A highly drug-resistant form of tuberculosis (TB) has been linked to HIV/AIDS in a study conducted in rural South Africa by researchers at Yale School of Medicine.
Published in the October 26 issue of The Lancet, the study is the result of a five-year collaboration between a Yale and South African team of researchers who aim to integrate HIV and TB care and treatment.
TB is the most common cause of death and illness in those with HIV infection in sub-Saharan Africa. HIV greatly increases the risk of active TB disease and about 80 percent of patients with active TB in the province of KwaZulu Natal, South Africa, are co-infected with HIV. Death rates of up to 40 percent per year have been reported in patients with both HIV and TB.
Led by senior author Gerald Friedland, M.D., director of the AIDS Program at Yale and Professor in the Departments of Medicine and Epidemiology and Public Health, the study measured the prevalence of multi-drug resistant (MDR) tuberculosis and extensively drug-resistant (XDR) tuberculosis in a hospital in KwaZulu Natal. Between January 2005 and March 2006, sputum samples from 1,539 patients were screened. MDR TB was found in 221 patients and of those, 53 had XDR TB. Those patients with XDR who were tested for HIV were found to be co-infected. All but one of the 53 patients with both XDR TB and HIV died, with an average survival of 16 days.
"This is an issue of grave worldwide importance," said Friedland. "MDR and XDR carry the danger of blunting or reversing the success of TB programs and the roll-out of anti-retroviral therapies for HIV where they are desperately needed in resource limited settings. Urgent intervention is necessary, especially now that we know that MDR tuberculosis is far more prevalent than previously thought and that XDR tuberculosis has been transmitted to HIV co-infected patients and associated with high mortality."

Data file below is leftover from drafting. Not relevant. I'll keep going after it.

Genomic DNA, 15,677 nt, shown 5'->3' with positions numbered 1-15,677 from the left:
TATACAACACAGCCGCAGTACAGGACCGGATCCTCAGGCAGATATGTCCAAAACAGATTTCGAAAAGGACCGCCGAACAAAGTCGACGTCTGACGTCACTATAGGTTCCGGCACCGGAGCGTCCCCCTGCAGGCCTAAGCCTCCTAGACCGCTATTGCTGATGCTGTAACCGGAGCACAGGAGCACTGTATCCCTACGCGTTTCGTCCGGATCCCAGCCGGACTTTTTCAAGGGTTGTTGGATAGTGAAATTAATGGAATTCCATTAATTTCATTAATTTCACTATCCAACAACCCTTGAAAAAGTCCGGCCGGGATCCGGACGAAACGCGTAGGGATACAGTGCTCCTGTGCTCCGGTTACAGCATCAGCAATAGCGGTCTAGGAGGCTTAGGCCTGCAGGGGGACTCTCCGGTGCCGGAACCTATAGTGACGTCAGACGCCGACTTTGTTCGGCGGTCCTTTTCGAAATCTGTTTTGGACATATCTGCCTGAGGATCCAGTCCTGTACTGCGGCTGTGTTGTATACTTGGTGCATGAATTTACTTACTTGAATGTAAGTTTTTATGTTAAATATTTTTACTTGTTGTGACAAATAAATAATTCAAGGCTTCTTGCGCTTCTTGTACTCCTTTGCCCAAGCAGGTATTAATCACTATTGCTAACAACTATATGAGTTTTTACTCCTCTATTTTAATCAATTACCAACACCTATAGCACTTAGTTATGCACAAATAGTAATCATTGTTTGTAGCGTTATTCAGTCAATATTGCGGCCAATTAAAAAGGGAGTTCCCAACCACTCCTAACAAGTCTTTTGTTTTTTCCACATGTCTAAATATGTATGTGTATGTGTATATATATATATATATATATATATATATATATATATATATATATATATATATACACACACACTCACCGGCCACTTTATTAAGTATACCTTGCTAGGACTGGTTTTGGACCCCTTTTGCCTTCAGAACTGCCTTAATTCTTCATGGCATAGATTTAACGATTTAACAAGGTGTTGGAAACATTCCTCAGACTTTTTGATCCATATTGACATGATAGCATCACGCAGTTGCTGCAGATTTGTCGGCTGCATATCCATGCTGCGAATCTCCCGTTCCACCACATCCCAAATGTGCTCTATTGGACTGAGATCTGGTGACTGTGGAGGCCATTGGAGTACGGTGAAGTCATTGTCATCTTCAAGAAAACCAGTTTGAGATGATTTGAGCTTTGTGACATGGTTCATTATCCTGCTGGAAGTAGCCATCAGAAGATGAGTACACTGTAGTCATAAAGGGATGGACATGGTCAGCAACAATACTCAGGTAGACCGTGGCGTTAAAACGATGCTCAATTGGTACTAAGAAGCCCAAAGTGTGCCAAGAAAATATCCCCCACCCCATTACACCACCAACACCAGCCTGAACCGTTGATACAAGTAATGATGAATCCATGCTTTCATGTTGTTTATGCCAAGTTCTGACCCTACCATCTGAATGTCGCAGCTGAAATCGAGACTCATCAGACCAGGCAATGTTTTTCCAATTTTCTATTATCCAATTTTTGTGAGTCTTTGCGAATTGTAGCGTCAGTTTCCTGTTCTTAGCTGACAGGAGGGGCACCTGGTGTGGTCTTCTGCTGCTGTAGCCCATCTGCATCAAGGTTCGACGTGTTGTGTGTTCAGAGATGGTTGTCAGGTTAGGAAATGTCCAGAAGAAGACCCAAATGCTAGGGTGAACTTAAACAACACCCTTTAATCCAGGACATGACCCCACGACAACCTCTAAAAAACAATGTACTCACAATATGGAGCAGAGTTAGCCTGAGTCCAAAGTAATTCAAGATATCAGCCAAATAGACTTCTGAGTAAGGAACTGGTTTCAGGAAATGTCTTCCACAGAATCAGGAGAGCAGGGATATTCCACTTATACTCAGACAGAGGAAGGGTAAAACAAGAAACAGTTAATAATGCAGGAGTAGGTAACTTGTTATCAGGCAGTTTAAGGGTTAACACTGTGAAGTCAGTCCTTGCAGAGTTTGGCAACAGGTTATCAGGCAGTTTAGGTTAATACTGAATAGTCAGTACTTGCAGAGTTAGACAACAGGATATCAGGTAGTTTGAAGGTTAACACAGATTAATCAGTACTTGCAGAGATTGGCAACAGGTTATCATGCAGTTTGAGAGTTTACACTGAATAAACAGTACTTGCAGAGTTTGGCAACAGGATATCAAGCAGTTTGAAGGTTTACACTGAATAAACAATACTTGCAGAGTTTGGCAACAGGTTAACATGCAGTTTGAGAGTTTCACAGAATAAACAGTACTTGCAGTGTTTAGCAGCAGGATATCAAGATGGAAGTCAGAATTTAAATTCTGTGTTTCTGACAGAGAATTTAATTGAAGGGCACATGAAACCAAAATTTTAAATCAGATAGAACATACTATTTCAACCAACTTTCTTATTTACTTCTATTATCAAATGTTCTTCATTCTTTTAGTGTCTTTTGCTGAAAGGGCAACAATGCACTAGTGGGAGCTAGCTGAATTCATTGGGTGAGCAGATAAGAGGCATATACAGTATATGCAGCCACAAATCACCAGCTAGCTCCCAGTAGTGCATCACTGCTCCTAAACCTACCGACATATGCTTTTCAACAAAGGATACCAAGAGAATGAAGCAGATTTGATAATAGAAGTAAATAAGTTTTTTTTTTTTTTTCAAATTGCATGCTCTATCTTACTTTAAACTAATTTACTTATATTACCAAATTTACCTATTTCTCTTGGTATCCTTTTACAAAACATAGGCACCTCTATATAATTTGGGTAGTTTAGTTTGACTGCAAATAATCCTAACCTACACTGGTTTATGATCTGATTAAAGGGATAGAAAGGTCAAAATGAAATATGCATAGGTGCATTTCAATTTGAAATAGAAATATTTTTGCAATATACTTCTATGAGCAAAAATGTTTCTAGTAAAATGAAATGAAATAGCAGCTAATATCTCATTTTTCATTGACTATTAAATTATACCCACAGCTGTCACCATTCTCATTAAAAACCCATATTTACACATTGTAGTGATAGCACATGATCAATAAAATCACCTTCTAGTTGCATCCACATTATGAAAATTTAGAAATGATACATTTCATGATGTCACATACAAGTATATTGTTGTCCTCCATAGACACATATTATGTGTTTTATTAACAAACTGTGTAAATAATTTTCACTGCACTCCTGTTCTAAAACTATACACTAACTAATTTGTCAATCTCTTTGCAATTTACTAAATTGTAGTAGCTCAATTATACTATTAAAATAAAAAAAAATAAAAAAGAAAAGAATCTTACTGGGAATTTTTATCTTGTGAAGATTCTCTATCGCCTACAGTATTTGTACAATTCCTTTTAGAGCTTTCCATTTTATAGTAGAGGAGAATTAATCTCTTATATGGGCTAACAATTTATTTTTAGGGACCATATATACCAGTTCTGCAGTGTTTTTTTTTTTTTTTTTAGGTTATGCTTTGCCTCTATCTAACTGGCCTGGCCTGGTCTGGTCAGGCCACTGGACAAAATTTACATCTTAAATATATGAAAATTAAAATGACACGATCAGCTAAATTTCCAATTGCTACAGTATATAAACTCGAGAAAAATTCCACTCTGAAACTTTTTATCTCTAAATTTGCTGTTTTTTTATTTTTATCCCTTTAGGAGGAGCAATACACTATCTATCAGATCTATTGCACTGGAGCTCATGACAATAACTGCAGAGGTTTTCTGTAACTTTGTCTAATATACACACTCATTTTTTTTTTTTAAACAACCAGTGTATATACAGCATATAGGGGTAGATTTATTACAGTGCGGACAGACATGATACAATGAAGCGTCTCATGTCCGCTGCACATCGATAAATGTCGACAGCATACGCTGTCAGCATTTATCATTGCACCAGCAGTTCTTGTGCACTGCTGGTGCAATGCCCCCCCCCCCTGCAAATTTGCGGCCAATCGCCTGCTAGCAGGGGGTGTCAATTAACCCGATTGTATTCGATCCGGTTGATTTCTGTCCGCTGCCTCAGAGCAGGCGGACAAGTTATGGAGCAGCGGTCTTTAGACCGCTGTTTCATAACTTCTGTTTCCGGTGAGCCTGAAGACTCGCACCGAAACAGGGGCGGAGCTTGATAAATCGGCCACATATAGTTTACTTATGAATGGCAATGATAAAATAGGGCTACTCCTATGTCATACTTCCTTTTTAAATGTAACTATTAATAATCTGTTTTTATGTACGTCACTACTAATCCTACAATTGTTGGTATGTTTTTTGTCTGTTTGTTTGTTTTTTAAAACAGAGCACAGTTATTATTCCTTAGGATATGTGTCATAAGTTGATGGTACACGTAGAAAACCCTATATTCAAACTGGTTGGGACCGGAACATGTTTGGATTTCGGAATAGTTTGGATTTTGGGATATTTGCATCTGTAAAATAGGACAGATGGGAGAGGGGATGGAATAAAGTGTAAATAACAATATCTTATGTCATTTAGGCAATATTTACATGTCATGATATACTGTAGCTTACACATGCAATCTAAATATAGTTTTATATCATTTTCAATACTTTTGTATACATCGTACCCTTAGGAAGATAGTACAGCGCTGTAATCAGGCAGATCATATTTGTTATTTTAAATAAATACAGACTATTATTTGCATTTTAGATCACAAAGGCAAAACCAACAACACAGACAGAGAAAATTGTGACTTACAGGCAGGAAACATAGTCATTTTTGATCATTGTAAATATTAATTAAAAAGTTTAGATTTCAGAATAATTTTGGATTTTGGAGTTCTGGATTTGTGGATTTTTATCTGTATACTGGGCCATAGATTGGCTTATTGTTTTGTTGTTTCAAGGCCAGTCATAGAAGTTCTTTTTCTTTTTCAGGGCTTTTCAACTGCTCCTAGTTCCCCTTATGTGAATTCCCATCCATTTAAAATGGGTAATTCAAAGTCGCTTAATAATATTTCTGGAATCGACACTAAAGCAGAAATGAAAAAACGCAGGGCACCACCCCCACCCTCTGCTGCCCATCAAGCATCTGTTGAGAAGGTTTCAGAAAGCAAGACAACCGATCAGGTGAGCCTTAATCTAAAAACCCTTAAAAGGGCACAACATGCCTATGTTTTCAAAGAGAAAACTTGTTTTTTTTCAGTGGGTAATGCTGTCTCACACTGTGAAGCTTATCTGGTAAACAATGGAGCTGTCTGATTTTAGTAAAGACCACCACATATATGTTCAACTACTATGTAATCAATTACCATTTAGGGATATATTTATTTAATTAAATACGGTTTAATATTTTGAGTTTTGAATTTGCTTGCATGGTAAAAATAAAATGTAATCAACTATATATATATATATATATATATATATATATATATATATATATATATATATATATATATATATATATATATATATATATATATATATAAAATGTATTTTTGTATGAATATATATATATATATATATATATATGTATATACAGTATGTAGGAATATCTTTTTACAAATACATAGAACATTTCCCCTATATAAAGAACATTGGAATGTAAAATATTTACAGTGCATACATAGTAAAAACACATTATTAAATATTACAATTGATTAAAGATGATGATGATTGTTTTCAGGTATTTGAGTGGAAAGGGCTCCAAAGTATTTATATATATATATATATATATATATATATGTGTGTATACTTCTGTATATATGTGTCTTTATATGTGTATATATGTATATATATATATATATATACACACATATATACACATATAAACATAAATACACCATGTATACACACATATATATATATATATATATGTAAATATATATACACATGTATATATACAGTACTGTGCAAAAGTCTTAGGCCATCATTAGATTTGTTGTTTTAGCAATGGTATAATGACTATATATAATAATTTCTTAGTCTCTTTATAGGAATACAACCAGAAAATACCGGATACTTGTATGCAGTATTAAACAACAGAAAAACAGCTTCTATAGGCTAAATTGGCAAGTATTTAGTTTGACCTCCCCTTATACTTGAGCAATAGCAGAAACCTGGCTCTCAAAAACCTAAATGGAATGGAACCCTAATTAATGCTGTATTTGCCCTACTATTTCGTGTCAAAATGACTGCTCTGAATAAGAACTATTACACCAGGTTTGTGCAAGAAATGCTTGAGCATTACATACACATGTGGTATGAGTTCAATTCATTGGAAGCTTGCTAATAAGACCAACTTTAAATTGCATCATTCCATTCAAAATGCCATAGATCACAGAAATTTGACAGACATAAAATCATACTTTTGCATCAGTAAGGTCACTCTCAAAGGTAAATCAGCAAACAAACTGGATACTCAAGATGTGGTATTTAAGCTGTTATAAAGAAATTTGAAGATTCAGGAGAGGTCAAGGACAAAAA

Future studies will involve defining the extent and consequences of the problem in greater detail, Friedland said, with operational research focused on quickly determining what kind of infection control practices can practically and feasibly be instituted to reduce the transmission of this lethal form of tuberculosis to others.
Friedland said there is a desperate need for new diagnostic tests and treatment for TB. "It is still being diagnosed the same way it was in 1882," he said. "Modern technology for diagnosis and new treatment needs to be developed urgently. The last approved TB drug was 40 years ago."
In addition to Friedland, the study also included first author Neel R. Gandhi, M.D., a former Yale Robert Wood Johnson Clinical Scholar, now at the Albert Einstein College of Medicine; Kimberly Zeller, M.D., a former Yale Robert Wood Johnson Clinical Scholar, now at Brown Medical School; and Yale School of Medicine student Jason Andrews. South African co-investigators included Anthony Moll of the Church of Scotland Hospital and Philanjalo; A. Willem Sturm, M.D., Robert Pawinski and Umesh Lalloo, M.D., of the Nelson R. Mandela School of Medicine; and Thiloshini Govender of the KaZulu Natal Department of Health.
The study was funded by the Irene Diamond Fund, the Doris Duke Charitable Foundation and Yale University.
Citation: The Lancet, Early online edition (October 26, 2006)
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